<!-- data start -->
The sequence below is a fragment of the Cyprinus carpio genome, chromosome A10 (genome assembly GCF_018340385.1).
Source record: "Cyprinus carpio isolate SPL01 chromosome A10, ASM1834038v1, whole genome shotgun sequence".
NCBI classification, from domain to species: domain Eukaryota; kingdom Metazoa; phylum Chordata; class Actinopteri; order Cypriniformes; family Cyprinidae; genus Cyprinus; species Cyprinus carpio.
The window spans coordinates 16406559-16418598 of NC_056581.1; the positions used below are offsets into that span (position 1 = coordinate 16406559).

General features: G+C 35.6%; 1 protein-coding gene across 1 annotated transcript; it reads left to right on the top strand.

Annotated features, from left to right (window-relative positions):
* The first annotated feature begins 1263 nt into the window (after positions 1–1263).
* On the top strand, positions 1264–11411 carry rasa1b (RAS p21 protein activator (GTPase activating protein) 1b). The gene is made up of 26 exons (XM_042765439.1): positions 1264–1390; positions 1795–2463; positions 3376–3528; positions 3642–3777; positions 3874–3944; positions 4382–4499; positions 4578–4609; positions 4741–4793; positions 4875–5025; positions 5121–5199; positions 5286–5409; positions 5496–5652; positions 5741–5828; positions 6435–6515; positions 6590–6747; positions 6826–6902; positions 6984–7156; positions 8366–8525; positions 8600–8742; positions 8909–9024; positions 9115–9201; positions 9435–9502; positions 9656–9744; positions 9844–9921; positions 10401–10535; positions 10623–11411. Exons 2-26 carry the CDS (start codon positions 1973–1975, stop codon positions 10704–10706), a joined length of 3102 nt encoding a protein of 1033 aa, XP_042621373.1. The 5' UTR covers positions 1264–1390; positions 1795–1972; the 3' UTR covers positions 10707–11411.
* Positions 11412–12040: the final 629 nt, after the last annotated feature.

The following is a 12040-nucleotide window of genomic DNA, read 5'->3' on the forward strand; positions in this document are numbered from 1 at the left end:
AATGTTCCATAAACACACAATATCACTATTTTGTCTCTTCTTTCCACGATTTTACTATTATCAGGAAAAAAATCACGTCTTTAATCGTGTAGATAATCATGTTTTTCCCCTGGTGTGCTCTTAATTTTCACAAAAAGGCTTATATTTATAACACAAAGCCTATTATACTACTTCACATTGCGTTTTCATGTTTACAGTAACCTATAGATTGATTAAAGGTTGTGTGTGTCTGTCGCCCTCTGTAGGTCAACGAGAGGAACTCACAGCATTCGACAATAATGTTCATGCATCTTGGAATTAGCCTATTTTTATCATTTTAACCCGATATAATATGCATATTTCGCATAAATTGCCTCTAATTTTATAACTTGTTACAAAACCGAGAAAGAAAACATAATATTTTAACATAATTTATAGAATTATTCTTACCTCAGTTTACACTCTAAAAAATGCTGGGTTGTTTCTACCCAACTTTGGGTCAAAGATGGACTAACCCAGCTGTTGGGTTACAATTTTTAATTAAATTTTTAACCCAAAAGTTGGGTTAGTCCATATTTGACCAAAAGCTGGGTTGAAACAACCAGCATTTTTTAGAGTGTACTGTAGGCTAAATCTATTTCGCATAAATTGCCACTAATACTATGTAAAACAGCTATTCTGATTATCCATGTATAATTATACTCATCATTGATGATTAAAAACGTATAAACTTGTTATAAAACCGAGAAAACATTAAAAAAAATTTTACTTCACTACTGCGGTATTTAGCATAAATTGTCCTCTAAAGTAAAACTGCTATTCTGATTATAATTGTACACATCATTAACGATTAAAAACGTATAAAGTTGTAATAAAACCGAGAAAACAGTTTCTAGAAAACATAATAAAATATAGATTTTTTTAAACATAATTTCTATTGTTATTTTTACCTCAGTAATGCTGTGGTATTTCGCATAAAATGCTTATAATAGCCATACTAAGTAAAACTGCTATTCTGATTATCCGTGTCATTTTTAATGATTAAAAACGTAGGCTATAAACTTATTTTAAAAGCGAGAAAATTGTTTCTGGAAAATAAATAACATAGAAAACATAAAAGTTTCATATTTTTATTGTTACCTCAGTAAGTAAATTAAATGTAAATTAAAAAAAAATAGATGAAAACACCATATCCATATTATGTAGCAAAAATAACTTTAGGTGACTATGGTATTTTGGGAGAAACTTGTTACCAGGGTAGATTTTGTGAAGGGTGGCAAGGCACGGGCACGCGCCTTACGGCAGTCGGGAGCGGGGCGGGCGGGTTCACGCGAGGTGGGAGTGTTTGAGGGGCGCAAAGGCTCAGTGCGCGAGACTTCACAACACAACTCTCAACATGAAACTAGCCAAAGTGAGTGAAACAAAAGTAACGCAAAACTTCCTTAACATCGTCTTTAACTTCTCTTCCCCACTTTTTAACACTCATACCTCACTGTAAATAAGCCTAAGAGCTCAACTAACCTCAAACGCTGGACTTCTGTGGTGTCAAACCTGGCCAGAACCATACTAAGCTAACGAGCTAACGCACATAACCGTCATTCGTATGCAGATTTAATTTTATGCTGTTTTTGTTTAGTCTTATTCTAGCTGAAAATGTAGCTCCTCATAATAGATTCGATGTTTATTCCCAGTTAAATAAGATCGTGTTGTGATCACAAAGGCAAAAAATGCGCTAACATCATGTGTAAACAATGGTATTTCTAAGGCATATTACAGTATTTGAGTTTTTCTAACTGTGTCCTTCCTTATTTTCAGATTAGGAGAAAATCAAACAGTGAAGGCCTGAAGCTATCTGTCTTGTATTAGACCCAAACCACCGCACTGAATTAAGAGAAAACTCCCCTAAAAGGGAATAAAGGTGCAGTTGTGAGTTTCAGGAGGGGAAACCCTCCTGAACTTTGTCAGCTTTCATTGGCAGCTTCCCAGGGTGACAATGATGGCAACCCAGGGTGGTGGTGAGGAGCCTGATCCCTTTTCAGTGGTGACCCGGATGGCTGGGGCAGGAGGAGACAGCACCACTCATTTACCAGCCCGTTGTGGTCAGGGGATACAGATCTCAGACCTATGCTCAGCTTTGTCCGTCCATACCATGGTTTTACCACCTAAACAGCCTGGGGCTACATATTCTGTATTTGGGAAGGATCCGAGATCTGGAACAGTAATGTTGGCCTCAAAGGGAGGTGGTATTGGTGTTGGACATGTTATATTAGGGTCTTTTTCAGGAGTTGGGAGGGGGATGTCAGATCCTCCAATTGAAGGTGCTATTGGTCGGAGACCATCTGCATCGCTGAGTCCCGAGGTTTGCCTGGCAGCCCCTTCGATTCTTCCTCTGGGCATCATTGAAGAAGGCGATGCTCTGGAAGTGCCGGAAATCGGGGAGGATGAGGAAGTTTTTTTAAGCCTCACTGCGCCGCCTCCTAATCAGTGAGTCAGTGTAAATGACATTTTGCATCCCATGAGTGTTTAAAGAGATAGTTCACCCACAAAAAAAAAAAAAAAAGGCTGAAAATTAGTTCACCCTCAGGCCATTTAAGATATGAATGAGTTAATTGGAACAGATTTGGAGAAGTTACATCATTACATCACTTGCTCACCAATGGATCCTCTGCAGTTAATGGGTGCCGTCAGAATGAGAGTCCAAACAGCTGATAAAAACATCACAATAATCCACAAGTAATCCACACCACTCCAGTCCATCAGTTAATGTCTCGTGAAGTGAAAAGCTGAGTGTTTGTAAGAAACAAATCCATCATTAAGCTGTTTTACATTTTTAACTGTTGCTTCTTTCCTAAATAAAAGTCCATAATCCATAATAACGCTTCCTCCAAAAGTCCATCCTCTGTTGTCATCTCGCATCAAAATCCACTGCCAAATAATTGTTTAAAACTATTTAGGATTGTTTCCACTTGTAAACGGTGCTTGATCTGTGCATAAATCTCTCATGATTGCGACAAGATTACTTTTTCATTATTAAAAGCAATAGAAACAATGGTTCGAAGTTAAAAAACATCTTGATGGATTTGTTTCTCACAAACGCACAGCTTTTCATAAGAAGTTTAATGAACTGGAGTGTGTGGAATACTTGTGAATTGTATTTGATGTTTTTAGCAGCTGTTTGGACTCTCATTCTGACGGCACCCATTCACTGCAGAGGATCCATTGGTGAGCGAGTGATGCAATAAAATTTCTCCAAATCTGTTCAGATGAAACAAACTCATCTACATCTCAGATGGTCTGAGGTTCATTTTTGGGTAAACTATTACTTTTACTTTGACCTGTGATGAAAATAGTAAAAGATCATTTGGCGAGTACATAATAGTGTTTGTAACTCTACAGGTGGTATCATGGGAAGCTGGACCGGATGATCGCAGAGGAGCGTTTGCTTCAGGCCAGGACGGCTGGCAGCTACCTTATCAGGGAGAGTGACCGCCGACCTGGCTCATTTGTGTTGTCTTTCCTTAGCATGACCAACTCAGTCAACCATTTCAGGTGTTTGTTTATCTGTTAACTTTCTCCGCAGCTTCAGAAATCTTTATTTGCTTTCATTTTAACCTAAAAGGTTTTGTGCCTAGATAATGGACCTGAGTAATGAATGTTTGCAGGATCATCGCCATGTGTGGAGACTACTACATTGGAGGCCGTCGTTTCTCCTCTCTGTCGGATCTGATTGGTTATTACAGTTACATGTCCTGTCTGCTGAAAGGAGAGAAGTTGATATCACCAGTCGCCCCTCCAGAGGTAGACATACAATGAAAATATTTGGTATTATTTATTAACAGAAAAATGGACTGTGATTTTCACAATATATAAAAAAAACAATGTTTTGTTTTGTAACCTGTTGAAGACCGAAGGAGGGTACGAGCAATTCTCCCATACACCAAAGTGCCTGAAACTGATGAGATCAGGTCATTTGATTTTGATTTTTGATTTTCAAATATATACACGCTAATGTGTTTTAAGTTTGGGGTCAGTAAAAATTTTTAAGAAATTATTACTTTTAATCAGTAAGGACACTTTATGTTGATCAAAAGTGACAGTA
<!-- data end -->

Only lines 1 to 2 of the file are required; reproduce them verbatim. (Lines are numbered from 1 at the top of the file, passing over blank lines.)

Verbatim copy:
The sequence below is a fragment of the Cyprinus carpio genome, chromosome A10 (genome assembly GCF_018340385.1).
Source record: "Cyprinus carpio isolate SPL01 chromosome A10, ASM1834038v1, whole genome shotgun sequence".